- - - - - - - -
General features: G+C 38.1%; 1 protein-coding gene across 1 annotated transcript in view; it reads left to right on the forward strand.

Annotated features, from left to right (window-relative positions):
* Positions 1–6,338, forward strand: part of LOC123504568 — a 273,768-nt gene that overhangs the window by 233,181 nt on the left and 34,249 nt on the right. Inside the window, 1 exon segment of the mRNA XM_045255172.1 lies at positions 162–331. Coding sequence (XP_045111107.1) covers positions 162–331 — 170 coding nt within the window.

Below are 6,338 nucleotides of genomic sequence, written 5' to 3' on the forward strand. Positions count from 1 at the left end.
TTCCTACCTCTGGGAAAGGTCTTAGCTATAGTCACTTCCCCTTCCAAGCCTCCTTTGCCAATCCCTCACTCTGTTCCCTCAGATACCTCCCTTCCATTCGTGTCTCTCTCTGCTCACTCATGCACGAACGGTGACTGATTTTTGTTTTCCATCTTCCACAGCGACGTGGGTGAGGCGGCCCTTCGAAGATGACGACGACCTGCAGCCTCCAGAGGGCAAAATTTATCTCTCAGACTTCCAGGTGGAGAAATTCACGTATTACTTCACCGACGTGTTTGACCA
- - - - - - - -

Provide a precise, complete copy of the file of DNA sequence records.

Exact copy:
General features: G+C 38.1%; 1 protein-coding gene across 1 annotated transcript in view; it reads left to right on the forward strand.

Annotated features, from left to right (window-relative positions):
* Positions 1–6,338, forward strand: part of LOC123504568 — a 273,768-nt gene that overhangs the window by 233,181 nt on the left and 34,249 nt on the right. Inside the window, 1 exon segment of the mRNA XM_045255172.1 lies at positions 162–331. Coding sequence (XP_045111107.1) covers positions 162–331 — 170 coding nt within the window.

Below are 6,338 nucleotides of genomic sequence, written 5' to 3' on the forward strand. Positions count from 1 at the left end.
TTCCTACCTCTGGGAAAGGTCTTAGCTATAGTCACTTCCCCTTCCAAGCCTCCTTTGCCAATCCCTCACTCTGTTCCCTCAGATACCTCCCTTCCATTCGTGTCTCTCTCTGCTCACTCATGCACGAACGGTGACTGATTTTTGTTTTCCATCTTCCACAGCGACGTGGGTGAGGCGGCCCTTCGAAGATGACGACGACCTGCAGCCTCCAGAGGGCAAAATTTATCTCTCAGACTTCCAGGTGGAGAAATTCACGTATTACTTCACCGACGTGTTTGACCA